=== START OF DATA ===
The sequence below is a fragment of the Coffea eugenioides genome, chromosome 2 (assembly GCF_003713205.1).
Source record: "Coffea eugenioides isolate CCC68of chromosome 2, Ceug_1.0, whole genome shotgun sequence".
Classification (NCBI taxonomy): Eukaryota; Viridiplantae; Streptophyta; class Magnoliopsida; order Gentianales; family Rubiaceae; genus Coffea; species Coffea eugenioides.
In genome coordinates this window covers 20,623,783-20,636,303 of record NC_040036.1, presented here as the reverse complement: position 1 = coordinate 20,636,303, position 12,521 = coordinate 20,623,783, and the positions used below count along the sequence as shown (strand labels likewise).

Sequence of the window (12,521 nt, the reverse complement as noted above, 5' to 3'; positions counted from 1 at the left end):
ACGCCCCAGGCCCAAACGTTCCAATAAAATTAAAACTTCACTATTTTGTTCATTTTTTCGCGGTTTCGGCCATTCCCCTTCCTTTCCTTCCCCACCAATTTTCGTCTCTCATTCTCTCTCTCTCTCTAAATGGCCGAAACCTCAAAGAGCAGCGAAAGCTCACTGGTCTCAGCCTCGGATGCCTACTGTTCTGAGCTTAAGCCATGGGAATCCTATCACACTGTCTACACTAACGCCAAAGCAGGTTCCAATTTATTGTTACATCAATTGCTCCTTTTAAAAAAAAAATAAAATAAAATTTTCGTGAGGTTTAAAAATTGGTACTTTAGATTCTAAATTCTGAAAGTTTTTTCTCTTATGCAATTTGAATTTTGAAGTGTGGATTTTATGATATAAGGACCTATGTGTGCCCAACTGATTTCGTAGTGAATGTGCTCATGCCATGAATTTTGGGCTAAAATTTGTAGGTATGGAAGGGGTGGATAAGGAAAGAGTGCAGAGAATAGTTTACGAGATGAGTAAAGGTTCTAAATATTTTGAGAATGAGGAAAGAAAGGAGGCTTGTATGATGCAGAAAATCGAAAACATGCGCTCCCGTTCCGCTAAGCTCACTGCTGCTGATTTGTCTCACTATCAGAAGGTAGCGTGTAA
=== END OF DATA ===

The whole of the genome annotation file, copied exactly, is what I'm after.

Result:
The sequence below is a fragment of the Coffea eugenioides genome, chromosome 2 (assembly GCF_003713205.1).
Source record: "Coffea eugenioides isolate CCC68of chromosome 2, Ceug_1.0, whole genome shotgun sequence".
Classification (NCBI taxonomy): Eukaryota; Viridiplantae; Streptophyta; class Magnoliopsida; order Gentianales; family Rubiaceae; genus Coffea; species Coffea eugenioides.
In genome coordinates this window covers 20,623,783-20,636,303 of record NC_040036.1, presented here as the reverse complement: position 1 = coordinate 20,636,303, position 12,521 = coordinate 20,623,783, and the positions used below count along the sequence as shown (strand labels likewise).

Sequence of the window (12,521 nt, the reverse complement as noted above, 5' to 3'; positions counted from 1 at the left end):
ACGCCCCAGGCCCAAACGTTCCAATAAAATTAAAACTTCACTATTTTGTTCATTTTTTCGCGGTTTCGGCCATTCCCCTTCCTTTCCTTCCCCACCAATTTTCGTCTCTCATTCTCTCTCTCTCTCTAAATGGCCGAAACCTCAAAGAGCAGCGAAAGCTCACTGGTCTCAGCCTCGGATGCCTACTGTTCTGAGCTTAAGCCATGGGAATCCTATCACACTGTCTACACTAACGCCAAAGCAGGTTCCAATTTATTGTTACATCAATTGCTCCTTTTAAAAAAAAAATAAAATAAAATTTTCGTGAGGTTTAAAAATTGGTACTTTAGATTCTAAATTCTGAAAGTTTTTTCTCTTATGCAATTTGAATTTTGAAGTGTGGATTTTATGATATAAGGACCTATGTGTGCCCAACTGATTTCGTAGTGAATGTGCTCATGCCATGAATTTTGGGCTAAAATTTGTAGGTATGGAAGGGGTGGATAAGGAAAGAGTGCAGAGAATAGTTTACGAGATGAGTAAAGGTTCTAAATATTTTGAGAATGAGGAAAGAAAGGAGGCTTGTATGATGCAGAAAATCGAAAACATGCGCTCCCGTTCCGCTAAGCTCACTGCTGCTGATTTGTCTCACTATCAGAAGGTAGCGTGTAA